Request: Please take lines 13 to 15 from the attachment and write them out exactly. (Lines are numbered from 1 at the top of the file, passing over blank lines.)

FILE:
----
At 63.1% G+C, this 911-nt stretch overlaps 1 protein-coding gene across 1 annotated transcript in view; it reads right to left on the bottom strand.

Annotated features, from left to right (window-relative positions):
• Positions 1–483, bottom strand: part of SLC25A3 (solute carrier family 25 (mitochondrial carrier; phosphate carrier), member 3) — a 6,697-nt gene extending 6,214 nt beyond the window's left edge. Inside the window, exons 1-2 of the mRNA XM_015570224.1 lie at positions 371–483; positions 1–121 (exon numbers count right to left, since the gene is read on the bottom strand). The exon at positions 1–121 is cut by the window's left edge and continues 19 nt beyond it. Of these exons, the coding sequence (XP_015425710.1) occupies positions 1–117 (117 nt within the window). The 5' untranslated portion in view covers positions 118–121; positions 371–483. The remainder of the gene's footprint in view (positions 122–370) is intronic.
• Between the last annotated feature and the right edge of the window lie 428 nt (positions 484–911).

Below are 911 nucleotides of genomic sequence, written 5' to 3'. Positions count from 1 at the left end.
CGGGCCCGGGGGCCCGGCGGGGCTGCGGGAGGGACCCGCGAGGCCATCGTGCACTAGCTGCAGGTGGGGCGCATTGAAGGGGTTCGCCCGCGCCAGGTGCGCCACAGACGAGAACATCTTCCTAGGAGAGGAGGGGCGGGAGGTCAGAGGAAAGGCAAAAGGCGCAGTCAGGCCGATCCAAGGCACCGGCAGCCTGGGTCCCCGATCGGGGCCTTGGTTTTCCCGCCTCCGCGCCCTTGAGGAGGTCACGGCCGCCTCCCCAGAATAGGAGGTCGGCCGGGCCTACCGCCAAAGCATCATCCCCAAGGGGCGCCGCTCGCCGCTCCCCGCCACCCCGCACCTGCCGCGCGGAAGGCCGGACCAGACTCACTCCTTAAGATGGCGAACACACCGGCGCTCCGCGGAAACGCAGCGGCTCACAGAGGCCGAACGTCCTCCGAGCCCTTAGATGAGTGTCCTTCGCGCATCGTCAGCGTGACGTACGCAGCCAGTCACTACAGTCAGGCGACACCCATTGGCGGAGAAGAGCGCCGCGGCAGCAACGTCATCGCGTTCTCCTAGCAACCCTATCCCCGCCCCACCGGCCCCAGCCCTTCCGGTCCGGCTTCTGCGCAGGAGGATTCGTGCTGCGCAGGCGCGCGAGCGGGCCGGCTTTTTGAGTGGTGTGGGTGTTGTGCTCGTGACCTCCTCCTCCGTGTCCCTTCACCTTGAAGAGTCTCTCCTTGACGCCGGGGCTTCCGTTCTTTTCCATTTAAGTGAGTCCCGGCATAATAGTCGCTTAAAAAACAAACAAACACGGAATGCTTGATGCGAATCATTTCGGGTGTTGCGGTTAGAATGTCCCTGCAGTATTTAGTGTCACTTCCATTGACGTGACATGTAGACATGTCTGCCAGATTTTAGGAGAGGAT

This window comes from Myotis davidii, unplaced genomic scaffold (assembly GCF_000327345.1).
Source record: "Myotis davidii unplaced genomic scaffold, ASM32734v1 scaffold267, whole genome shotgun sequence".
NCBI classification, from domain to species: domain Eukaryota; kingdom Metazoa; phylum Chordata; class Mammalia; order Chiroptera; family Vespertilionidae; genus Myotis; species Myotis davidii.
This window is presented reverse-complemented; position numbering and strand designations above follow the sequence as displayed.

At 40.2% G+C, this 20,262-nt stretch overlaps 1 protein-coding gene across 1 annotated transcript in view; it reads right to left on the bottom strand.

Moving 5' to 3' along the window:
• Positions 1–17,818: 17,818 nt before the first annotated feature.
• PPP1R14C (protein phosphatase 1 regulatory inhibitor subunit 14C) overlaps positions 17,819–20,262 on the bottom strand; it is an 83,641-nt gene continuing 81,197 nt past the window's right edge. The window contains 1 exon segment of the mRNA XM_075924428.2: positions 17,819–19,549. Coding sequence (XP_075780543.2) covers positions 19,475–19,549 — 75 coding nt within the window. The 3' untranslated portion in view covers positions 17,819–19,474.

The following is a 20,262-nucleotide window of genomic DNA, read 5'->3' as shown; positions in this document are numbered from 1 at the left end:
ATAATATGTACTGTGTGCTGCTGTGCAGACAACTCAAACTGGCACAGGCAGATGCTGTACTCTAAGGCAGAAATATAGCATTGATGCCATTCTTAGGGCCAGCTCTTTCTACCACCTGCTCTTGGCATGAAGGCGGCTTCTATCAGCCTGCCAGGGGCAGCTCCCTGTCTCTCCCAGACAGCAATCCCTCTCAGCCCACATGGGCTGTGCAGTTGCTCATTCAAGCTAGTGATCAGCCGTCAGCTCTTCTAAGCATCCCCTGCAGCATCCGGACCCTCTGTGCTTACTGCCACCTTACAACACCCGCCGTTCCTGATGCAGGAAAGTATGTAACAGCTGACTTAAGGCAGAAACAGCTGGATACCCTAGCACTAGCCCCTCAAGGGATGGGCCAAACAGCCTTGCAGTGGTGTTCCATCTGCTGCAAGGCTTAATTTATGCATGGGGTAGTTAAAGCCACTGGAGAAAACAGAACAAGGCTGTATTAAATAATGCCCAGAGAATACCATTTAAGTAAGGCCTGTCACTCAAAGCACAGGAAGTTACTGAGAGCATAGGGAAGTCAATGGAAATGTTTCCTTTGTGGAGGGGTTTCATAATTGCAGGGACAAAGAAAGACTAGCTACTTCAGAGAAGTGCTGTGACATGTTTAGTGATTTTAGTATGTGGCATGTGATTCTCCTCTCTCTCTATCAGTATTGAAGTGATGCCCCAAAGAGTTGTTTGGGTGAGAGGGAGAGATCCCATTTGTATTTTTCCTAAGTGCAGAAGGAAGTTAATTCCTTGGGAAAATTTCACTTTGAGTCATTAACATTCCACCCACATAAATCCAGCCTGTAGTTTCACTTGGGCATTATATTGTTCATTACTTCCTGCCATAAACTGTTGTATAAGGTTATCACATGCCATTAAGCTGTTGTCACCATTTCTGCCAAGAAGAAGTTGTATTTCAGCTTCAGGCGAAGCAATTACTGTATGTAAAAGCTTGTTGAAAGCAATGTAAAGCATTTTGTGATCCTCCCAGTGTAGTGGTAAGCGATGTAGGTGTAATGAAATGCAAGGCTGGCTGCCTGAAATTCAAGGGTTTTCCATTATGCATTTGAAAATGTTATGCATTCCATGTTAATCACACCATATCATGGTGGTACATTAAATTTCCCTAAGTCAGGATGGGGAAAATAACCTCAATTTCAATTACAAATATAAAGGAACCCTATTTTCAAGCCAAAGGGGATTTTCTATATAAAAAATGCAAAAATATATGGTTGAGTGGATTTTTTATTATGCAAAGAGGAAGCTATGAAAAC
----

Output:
• Positions 1–17,818: 17,818 nt before the first annotated feature.
• PPP1R14C (protein phosphatase 1 regulatory inhibitor subunit 14C) overlaps positions 17,819–20,262 on the bottom strand; it is an 83,641-nt gene continuing 81,197 nt past the window's right edge. The window contains 1 exon segment of the mRNA XM_075924428.2: positions 17,819–19,549. Coding sequence (XP_075780543.2) covers positions 19,475–19,549 — 75 coding nt within the window. The 3' untranslated portion in view covers positions 17,819–19,474.

The following is a 20,262-nucleotide window of genomic DNA, read 5'->3' as shown; positions in this document are numbered from 1 at the left end: